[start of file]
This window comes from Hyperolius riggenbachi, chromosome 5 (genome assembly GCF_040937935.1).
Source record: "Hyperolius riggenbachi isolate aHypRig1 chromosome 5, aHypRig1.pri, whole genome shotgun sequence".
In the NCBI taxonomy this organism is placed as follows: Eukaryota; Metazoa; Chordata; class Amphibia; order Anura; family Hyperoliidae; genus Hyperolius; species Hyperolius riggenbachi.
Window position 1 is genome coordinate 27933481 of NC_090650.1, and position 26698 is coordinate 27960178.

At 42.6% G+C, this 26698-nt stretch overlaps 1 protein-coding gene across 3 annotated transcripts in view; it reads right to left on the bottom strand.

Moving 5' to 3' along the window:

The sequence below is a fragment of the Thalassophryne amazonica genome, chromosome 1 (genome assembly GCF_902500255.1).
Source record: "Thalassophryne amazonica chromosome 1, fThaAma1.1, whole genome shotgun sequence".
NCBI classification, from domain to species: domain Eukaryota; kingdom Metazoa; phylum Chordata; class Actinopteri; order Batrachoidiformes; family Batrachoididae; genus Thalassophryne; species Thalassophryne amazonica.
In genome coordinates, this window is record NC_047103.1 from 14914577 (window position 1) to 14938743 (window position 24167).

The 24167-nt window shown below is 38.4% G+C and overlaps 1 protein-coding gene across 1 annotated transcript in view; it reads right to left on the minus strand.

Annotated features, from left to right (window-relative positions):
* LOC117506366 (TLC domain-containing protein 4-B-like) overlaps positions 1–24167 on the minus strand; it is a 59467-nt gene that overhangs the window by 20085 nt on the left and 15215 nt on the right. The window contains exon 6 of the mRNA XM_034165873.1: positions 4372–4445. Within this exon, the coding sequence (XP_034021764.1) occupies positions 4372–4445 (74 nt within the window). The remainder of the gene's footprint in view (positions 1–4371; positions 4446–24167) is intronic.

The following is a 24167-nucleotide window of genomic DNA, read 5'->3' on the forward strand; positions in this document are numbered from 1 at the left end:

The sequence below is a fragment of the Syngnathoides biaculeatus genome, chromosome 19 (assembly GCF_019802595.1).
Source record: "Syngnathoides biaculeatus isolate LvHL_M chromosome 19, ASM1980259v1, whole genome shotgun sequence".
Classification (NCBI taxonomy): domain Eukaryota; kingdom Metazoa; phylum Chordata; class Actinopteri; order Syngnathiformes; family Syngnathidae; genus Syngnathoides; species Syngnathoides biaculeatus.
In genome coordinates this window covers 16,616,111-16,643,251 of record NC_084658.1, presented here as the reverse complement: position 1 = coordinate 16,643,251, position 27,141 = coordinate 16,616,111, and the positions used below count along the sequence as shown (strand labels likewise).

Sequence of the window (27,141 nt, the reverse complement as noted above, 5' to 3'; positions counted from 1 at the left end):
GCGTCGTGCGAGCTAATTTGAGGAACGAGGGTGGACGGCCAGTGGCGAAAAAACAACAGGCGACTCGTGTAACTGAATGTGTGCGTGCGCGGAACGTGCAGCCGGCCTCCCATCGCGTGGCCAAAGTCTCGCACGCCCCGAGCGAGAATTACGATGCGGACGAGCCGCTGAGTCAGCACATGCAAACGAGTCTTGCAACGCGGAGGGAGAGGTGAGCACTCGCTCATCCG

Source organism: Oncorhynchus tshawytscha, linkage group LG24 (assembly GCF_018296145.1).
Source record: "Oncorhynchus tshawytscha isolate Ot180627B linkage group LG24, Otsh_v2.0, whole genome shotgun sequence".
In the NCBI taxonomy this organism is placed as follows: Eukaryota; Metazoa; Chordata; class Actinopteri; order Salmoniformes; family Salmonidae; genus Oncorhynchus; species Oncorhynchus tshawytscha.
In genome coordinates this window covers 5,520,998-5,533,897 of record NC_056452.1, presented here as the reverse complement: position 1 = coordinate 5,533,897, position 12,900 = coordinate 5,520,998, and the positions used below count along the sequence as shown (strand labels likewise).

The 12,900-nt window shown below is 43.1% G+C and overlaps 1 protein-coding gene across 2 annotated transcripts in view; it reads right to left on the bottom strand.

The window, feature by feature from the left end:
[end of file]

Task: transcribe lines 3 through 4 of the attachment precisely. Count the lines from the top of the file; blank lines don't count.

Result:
In the NCBI taxonomy this organism is placed as follows: Eukaryota; Metazoa; Chordata; class Amphibia; order Anura; family Hyperoliidae; genus Hyperolius; species Hyperolius riggenbachi.
Window position 1 is genome coordinate 27933481 of NC_090650.1, and position 26698 is coordinate 27960178.